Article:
The Black Widow needed only a few seconds to warm up.  Luthor raised the sails and soaked solar energy before he pulled them back in, rolled the arms tightly against the bubble and shifted his own weight inside so that the mechanism rolled over and tumbled toward the edge of the roof and off.  Less than halfway down the side of the 70-story building, while the sails were still unfurling, the vehicle stopped itself, started upward and instead of continuing to rise, froze motionless 350 feet over Governor's Plaza.

Luthor pressed buttons.  Turned dials.  Took readings.  He threw open the dome of the bubble and leaped out, jet boots hissing his anger, as he flew at the huge red-and-blue-costumed figure holding the craft over his head like Atlas supporting the world.

"What the flying moonballs do you think you're doing?" Luthor said it in under half a second.

"Taking you in.  Sorry old man."

"This is private property, Creepo.  Get your filthy ,alien mitts off it.  I'm a citizen now.  I've got rights."

"Don't huff at me, Luthor.  The document is stashed in its lead case in the pillow under your pilot seat.  The same pillow I was lying on in my interrogation cell on Oric.  I've known that since you landed.  I also figured out on the way back to Earth that what the Master wanted from me was the knowledge of the written Kryptonese language, the language in which Einstein wrote that letter.  I figured that out from the dreams I had when I was under interrogation.  I also figured out that you knew that from the inquiries you made of your robot computer.  I've been giving you the benefit of the doubt all this time, hoping you'd break down and give it back."

"So you've got me on a charge the pardon didn't cover.  You have more smarts than I gave you credit for."

"I always did.  That's where you've generally gone wrong."

"Well, I'm not going to go wrong this time—"  Luthor poised a fisted right glove in Superman's direction, about to press the button on the second knuckle to unleash whatever fearsome weapon it controlled.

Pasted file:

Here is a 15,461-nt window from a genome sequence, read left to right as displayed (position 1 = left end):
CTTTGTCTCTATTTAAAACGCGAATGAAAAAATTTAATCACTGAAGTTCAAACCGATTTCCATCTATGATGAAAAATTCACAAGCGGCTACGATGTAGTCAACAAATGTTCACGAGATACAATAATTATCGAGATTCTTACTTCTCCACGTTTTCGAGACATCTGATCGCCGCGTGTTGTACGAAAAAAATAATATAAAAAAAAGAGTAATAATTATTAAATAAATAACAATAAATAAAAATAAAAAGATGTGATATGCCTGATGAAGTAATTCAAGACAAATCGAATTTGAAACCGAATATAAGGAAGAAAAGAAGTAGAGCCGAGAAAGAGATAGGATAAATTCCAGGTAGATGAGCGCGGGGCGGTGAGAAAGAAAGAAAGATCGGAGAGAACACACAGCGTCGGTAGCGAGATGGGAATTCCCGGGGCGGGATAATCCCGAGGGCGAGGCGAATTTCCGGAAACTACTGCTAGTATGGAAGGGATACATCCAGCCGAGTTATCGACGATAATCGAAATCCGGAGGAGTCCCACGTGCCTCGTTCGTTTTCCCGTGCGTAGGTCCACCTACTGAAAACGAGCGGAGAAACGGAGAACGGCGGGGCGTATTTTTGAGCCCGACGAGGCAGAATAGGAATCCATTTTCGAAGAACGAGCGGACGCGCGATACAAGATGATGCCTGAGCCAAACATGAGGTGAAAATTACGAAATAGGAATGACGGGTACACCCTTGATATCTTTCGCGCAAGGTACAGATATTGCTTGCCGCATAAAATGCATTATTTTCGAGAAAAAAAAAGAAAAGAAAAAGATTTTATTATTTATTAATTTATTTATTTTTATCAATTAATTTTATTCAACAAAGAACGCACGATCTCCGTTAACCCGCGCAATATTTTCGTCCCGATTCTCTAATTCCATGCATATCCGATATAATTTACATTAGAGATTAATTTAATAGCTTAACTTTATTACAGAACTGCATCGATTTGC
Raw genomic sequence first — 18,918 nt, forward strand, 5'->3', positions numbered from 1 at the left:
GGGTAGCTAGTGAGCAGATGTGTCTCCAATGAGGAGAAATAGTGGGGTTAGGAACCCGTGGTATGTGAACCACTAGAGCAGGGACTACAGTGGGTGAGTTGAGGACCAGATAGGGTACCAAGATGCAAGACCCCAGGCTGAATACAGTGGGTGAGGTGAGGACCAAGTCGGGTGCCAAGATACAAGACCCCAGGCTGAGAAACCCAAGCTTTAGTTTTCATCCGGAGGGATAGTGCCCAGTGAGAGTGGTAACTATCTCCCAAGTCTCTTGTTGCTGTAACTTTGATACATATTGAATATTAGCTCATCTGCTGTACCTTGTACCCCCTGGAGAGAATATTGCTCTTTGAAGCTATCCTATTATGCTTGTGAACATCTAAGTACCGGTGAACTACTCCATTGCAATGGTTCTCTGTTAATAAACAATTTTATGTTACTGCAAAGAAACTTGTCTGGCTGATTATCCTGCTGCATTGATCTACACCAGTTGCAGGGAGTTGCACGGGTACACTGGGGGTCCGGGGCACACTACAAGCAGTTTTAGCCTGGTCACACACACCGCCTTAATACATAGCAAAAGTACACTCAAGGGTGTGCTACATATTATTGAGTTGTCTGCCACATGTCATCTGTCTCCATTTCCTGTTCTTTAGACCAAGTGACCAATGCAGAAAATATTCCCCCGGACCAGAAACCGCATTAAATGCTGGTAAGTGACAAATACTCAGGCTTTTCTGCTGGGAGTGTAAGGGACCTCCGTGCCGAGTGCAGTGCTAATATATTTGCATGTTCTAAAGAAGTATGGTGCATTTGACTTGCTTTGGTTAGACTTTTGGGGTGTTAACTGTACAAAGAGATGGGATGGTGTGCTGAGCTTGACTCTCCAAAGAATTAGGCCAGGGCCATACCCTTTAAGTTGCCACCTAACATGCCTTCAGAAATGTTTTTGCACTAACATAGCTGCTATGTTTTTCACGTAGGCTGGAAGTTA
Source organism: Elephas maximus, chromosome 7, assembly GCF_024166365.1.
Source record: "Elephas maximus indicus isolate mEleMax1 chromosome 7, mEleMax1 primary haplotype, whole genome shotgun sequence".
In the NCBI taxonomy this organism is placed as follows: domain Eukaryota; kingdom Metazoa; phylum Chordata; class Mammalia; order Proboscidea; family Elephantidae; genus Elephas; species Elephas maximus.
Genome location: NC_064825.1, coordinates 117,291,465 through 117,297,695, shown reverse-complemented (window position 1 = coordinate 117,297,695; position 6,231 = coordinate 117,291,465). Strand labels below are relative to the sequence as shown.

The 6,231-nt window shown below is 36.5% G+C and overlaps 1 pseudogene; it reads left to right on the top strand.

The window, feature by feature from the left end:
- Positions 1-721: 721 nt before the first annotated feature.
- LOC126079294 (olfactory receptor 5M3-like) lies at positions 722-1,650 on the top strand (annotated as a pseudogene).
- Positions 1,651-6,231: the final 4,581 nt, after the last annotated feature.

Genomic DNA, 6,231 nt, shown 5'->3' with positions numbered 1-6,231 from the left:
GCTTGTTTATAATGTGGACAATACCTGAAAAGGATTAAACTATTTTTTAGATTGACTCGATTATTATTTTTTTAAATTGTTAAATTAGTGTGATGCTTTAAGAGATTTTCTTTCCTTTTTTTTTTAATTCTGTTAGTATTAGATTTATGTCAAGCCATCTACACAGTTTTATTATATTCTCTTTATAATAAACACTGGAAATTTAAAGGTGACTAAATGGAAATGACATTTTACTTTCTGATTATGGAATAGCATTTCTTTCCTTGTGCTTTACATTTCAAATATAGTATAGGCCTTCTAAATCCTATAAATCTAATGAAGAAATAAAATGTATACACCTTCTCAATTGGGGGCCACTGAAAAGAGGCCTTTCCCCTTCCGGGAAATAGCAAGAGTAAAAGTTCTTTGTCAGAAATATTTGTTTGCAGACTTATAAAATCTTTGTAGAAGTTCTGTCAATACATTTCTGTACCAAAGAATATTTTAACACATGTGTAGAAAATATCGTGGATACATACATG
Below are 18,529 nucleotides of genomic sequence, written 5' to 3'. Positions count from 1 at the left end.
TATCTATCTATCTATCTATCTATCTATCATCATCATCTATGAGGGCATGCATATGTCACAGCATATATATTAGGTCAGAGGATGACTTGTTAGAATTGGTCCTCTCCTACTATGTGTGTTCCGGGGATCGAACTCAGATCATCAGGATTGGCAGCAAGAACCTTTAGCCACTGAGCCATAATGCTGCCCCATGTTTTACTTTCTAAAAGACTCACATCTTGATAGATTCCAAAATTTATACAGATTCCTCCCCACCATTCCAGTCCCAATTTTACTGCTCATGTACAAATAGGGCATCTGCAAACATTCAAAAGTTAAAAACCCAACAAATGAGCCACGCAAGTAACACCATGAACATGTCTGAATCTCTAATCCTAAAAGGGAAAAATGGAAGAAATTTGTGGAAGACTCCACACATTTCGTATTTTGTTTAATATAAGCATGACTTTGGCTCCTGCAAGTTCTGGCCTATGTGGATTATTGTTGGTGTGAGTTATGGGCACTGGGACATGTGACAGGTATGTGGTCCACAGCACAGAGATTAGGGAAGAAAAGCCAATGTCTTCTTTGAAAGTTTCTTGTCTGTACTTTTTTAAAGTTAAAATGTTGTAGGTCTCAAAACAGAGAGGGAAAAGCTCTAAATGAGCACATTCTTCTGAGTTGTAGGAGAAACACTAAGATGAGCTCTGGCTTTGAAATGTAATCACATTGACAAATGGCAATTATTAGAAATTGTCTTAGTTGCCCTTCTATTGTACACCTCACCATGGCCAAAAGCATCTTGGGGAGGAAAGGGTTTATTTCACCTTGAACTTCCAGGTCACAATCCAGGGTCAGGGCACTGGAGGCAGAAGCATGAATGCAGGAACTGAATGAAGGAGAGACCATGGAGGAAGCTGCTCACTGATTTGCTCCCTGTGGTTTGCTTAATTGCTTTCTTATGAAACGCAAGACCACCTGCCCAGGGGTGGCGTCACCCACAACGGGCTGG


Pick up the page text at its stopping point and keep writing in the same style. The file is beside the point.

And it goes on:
"Hold it, Luthor.  Let's reason this out."

"Talk fast, hero."

"We're hovering here a few hundred feet over the city," Superman said no faster than he felt like talking.  "You've got more crazy gadgets lining your outfit than a stage magician, and I don't know what most of them are.  On top of that, I'm holding this flier of yours with both hands and I'll be careful of it because it will be necessary as evidence.  On the other hand, I've still got my super powers and they've always been able to defeat you one-on-one before.  On the basis of that alone, I'll be liberal and give you an even chance of winning out over me.  Agreed?"

"So far."

"Now, add to that the fact that I'm pretty much still flushed with a victory over a would-be despot whose coming was apparently foretold eight billion years ago.  I just knocked off the prediction of a guy who's had a perfect win-loss record since the beginning of recorded time.  Unless you suppose I'm going to let a mere mortal with a funny costume that isn't even as good as mine ruin my day, I suggest you forget the bravado and give yourself up."

In the final analysis Lex Luthor was, after all, a creature of reason, not heroics.  Superman had some hope that the brilliant scientist would wait at the Pocantico State Correctional Facility until his trial for the relatively minor crime of concealing the document.  With the hero's testimony a case could probably be made that this was a crime of passion, the theft of an artifact from the life of an idol and not a cold-blooded criminal act.

But Luthor would not stand still waiting for any court proceedings.  Within the familiar confines of prison, the familiar behavior patterns would find their way home.